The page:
Investigations on the October 29, 2005 bomb blasts so far indicate that the serial blasts were engineered by the LeT, though it initially denied its involvement. According to the Delhi police commissioner, a Pakistani national and LeT commander of the Srinagar, Abu Huzefa and J&K militant Abu Al Qama and a small team of seven persons were behind the October 29 blasts.2 Hufeza, in-charge of LeT operations in Srinagar, is a proclaimed offender in the Akshardham Temple attack case of 2002 in Ahmedabad. So far, the Delhi police have made four arrests. Tariq Ahmed Dar was arrested on November 10, and his interrogation led the police to one of the bombers, Mohammad Rafiq Shah and two others, Mohammed Hussain Fazli and Ghulam Mohammed Khan. Interrogation of Dar also revealed that he was the main coordinator and facilitator of the blasts. According to media reports, Rafiq Shah may be the first breed of Kashmiri Indians trained in suicide bombings.3

    Though it would be premature, at this juncture, to establish any definite pattern, the arrests made so far indicate some trend about increasing involvement of educated and financially well off persons in terrorist networks. For example, Dar is married and has a 17 month-old daughter, a house in Srinagar and a stable job with a Delhi-based multinational. Dar was arrested when police recovered a grenade and Rupees 8.5 lakhs in Saudi riyals. He had also been involved as an over-ground worker with militants where his job was to motivate and recruit people.4 In addition, a number of overground business entities are reportedly involved in this terror network. According to the Delhi police, a Kashmiri shawl merchant in Delhi, Mohammad Hanif Bhat, is suspected to have drawn maps of the blast sites and possible escape routes for the bombers.5Police suspect that Bhat along with two other men formed a module of the LeT.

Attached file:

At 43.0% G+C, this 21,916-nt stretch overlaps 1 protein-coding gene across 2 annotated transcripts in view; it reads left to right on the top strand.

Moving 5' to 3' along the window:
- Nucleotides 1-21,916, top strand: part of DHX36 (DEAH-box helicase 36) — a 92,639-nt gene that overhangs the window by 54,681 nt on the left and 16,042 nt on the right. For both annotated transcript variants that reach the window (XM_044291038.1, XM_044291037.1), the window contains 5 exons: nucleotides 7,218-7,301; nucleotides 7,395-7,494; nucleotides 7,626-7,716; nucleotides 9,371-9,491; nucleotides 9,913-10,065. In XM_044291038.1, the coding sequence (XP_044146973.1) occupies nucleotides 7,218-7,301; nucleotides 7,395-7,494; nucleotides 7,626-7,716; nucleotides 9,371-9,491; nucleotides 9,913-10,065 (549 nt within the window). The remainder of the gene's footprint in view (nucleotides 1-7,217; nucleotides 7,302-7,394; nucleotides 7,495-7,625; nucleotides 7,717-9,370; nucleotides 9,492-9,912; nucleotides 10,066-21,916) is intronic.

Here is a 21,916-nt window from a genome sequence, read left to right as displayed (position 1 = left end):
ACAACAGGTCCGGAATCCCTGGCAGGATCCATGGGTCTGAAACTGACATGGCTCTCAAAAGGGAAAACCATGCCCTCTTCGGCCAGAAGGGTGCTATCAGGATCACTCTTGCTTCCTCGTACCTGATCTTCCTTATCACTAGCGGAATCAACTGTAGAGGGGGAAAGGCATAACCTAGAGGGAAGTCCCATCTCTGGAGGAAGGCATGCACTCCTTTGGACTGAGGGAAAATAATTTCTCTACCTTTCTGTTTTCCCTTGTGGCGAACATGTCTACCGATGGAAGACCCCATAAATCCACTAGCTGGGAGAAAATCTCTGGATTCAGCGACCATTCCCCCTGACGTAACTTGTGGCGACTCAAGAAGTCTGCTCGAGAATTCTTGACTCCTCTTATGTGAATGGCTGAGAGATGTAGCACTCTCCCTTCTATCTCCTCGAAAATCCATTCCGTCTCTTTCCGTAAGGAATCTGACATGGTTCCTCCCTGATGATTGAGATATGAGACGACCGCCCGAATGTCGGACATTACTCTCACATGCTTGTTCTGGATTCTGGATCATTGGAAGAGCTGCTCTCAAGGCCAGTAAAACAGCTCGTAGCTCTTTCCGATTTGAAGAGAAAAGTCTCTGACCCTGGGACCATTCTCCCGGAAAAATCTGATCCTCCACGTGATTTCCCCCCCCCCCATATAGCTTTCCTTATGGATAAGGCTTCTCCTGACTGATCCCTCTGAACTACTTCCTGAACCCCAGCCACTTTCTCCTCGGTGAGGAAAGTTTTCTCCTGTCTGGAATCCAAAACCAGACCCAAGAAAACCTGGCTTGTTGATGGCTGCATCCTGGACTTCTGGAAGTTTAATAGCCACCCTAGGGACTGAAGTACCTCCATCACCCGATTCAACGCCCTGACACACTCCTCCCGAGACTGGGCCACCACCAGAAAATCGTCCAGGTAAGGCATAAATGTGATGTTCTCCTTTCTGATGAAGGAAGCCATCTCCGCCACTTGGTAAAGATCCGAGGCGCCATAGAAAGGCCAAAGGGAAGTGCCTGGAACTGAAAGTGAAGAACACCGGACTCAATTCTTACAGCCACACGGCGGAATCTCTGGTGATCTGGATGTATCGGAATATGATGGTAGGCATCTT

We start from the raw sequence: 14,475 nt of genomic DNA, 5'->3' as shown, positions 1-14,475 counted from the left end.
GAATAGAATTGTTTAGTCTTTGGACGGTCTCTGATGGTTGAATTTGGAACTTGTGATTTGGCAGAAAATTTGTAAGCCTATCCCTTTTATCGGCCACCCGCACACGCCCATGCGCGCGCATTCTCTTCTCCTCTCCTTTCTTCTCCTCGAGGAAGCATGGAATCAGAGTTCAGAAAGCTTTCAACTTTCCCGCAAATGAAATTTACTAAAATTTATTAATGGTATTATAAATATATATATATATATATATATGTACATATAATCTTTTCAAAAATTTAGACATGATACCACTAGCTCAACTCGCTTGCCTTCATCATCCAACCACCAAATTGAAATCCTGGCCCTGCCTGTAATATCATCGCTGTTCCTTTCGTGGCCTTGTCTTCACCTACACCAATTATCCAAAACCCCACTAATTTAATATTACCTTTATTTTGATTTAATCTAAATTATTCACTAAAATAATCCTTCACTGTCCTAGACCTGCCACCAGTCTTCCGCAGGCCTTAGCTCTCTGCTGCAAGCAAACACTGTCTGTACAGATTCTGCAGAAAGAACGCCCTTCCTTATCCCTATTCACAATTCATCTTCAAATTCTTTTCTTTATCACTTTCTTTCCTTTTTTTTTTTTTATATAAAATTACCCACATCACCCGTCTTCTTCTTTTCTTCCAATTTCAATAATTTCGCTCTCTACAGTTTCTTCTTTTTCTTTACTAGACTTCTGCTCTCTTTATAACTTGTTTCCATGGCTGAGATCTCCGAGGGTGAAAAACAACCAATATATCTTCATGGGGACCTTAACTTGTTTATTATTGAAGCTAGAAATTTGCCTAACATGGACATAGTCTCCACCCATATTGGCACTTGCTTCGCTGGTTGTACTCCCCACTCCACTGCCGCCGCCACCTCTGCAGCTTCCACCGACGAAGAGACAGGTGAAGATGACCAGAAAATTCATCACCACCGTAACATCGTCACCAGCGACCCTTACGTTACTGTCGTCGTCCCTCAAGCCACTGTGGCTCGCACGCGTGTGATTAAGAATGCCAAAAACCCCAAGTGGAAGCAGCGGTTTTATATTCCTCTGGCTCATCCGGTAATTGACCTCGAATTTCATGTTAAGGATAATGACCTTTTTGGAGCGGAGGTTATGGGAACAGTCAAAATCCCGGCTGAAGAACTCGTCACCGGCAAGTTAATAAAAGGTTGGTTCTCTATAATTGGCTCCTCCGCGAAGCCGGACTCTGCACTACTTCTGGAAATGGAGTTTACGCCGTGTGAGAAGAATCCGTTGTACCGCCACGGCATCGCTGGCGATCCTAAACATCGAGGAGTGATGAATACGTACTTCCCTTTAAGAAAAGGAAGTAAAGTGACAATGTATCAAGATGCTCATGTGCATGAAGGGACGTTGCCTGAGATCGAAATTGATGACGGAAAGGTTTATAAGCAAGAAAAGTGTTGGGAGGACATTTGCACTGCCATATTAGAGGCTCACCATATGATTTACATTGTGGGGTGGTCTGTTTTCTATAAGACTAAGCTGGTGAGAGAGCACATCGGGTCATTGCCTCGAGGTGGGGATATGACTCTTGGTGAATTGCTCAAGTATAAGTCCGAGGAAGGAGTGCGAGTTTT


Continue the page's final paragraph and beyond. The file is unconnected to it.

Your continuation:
Another significant trend thrown up by investigations has been that instead of hawala, the October 29 conspirators also used legal channel to transfer funds. Dar had allegedly used Khan’s bank accounts to receive funds through hawala and other channels.6 In the last three months, Rupees 68 lakh passed through the account, way beyond Khan’s means. Some of the funds reportedly came from a West Asian country.7 This only proves that Pakistan-based terrorist groups have been able to create a support structure among Kashmiri extremists’ sympathisers who provide assistance to hardcore terrorists. In the past, terrorist acts such as the December 2001 attack on the Indian parliament were the handiwork of Pakistani militants who were provided local support by contacts. However, in the 29/10 case, due to the international pressure on Pakistan to dismantle its terrorist infrastructure, a new brand of terrorists were in the frontlines and were provided with logistical support from Pakistan-based groups. In all these cases, large transactions of money were involved and served as the motivating factor for the local support system.

    Pakistan-based groups: Pan-Indian Agenda

    Attempts by Pakistan-based extremist groups to create terrorist networks in different parts of India is not new. An important strategy has been to provoke communal confrontation and intensify recruitment drive in areas dominated by Muslim population across India. Evidence suggests that these groups have exploited incidents such as the Demolition of the Babri Mosque in Ayodhya in 1992 or the communal riots in Gujarat in 2002. After the Gujarat riots, the LeT has been publicly calling on Indian Muslims to join its jihad.8 Though these Pakistani organisations have not been able to mobilise Indian Muslims on a large scale, they have succeeded in creating a number of support structures with local operators.